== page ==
6th in a 28-boat fleet that featured teams from Canada, Oregon, Oklahoma,
Colorado, and California.

With 7 races over a period of 3 day's the "Cal trans" team started the
regatta quickly posting 3 bullets and never looked back. With the beautiful
venue of Huntington Lake as a backdrop the fleet enjoyed very tight racing.
The heavy premium in the regatta was put on tacking in good velocity and
staying in phase with the wind shifts up the shorelines as well as Jibing
downwind to stay in the puffs on the downwind legs.

College all American and 2002 Farr 40 World Champion crew Willem van Waay
and his team of Travis Wilson and Peter van Waay sailing "Head First " were
second with multiple one design champion Bruce Golison and his team of
Andrew Kerr and Bill Ramacciotti on "Mini Me' close behind in 3rd.

Complete results and pictures

* In the 300 years since the first navigators ventured into the great
Southern Ocean there is still a stretch of the ocean that has never been
raced across. Legs 4, 5, and 6 of the planed Antarctica Cup Race traverse
the 3,200 nautical miles of Southern Ocean between Cape Horn and directly
South of Cape Agulhus, the southern most point of Africa. If this race gets
off the ground, its competitors will be the first men and women in history
to race across this stretch of ocean.

* The New York Yacht Club reclaimed the Madcap Trophy this past weekend
from St. Francis Yacht Club by a score of 9-6. Racing a three-on-three team
race in J/105s at Harbour Court, the event celebrates the close
relationship between these two yacht clubs. The trophy was originally
awarded to the yacht Madcap in the NYYC Autumn Regatta in 1876.

Cargo shorts at 3000 Shorts at Aruba shorts at Bermuda Shorts at Long Coolmax
shirts at Neoprene hiking pants at Gear bags at Bubble tops at Women's Ocean and 3000 Shorts at All your sailing gear is just a click away at or contact your local dealer, they have the Camet
products in stock.

The 2003 Rolex International Women's Keelboat Championship (Rolex IWKC)
Outreach Committee reminds junior women sailors that the August 1 deadline
to enter in the Rolex Next Step Program is quickly approaching. The
development program offers young women the opportunity to learn alongside
the top sailors in the world and takes place in conjunction with the Rolex
IWKC, to be held September 27-October 3 at the Annapolis Yacht Club.

Junior women sailors, of all ability levels and 13 to 19 years old, should
write, in 250 words or less, what they enjoy about sailing, their sailing
experiences, and what they think they will gain from spending a weekend at
the opening of the Rolex IWKC.

Entries should include a letter of recommendation from a sailing coach or
instructor and be submitted to Sue Mikulski at Attach
the essay and reference letter as Word documents and put "Rolex IWKC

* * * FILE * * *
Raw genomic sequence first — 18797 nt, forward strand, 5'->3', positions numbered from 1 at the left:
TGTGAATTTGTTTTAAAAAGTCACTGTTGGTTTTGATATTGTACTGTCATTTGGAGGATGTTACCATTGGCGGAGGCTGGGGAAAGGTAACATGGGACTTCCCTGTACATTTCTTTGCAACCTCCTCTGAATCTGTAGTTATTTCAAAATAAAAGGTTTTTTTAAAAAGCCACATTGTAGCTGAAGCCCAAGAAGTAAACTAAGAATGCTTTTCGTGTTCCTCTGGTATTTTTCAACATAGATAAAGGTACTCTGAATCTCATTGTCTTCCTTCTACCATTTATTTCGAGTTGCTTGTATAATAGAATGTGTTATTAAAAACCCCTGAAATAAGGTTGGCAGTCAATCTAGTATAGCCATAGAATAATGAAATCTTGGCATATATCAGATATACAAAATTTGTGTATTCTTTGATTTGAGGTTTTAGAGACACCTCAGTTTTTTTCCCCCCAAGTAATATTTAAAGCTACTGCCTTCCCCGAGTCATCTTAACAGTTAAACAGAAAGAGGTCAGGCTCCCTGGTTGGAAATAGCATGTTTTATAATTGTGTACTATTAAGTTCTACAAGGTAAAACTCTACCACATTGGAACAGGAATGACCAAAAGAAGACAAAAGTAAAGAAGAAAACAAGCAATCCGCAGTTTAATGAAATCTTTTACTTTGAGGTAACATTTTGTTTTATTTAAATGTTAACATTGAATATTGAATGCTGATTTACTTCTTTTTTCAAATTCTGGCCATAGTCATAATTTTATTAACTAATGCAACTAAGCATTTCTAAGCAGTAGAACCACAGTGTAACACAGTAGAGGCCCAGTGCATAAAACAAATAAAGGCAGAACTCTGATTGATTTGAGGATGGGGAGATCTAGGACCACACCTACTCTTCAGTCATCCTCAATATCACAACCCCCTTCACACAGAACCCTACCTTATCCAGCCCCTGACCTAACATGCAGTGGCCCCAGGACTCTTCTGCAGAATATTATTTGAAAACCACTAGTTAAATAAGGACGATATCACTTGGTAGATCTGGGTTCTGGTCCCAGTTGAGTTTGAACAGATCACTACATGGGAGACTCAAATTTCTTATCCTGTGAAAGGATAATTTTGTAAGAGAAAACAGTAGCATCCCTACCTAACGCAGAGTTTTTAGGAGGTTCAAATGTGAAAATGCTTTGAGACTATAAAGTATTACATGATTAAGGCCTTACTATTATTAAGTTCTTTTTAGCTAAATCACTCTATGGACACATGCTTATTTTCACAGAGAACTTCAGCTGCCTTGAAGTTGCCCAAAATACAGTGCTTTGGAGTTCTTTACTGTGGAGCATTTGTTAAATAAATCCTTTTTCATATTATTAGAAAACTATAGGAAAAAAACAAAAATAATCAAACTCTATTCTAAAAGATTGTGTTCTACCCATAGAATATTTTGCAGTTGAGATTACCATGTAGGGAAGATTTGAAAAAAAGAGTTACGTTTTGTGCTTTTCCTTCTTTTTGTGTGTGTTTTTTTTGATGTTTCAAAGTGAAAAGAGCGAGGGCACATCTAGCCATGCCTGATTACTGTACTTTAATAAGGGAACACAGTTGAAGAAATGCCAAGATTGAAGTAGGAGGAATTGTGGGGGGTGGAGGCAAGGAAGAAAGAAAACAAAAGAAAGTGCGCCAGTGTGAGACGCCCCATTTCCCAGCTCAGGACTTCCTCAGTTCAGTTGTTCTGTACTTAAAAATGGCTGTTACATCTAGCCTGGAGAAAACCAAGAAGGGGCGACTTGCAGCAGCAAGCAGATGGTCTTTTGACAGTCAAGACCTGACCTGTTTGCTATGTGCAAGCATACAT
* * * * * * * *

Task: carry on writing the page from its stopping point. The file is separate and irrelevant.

Outreach Committee" in the subject line. Junior women can also apply
online. - Dana Paxton,

* September 24-27: US Sailing's Championship of Champions regatta, Lake
Geneva YC, Fontana, Wisconsin. Sailed in MC Scows. Nominations now being
accepted for the twenty available spots from current National, North
American or world champions of their respective classes.

for publication must include the writer's name and may be
edited for clarity or space - 250 words max. This is not a chat room or a
bulletin board - you only get one letter per subject, so give it your best
shot and don't whine if others disagree.)

* From Richard W. Kempe (BER) IJ/IU (Reference Robert Wilkes' report on
the Optimist North Americans in Scuttlebutt 1375) Mr. Wilkes has certainly
taken an unwarranted swipe at the Bermuda sailors when he says "OK, so this
is their first team in competition with the second teams of most of the
other countries" All countries have the opportunity to send their best, and
for someone to say that they did not send their best to represent their
country is a disservice to their own sailors. Even worse is for him to run
down the successful competitors (especially youth sailors) from another
country by implying that they would not have succeeded if he had sent his
best is despicable. If Mr. Wilkes would like his country to win, send his
best. Last year, a Bermuda sailor won the North Americans and was fourth in
the world. Not bad for a country of 60,000 people.

* From William F. Cook: Wireless instruments generally have a very small
range. Seriously, does your Bluetooth or 802.11b transmitter even work to
the edge of your own yard? Just because it's over water doesn't mean it's
going to work miles away. Having a transmitter powerful enough for that is
a pretty large drain on the battery, anyway. The America's Cup guys have
already been through this, and believe me there is no more paranoid group
than that. I really don't think it's going to be a problem.

As for the interception of telemetry, there are two schools of thought. The
first is that there need to be strong rules preventing the unauthorized
interception and use of radio communications between a boat and its support
team. The second, more cynical but slightly more realistic viewpoint is
that if you really want to confuse your competitors, you should burn all of
your raw data onto a CD-ROM and distribute it to them. Sailing is extremely
difficult to analyze, and chances are you are having a hard enough time
interpreting your own data. If your competitor is wasting time on it, then
you've successfully distracted him or her more fruitful pursuits.

Get the last word in - Apologize.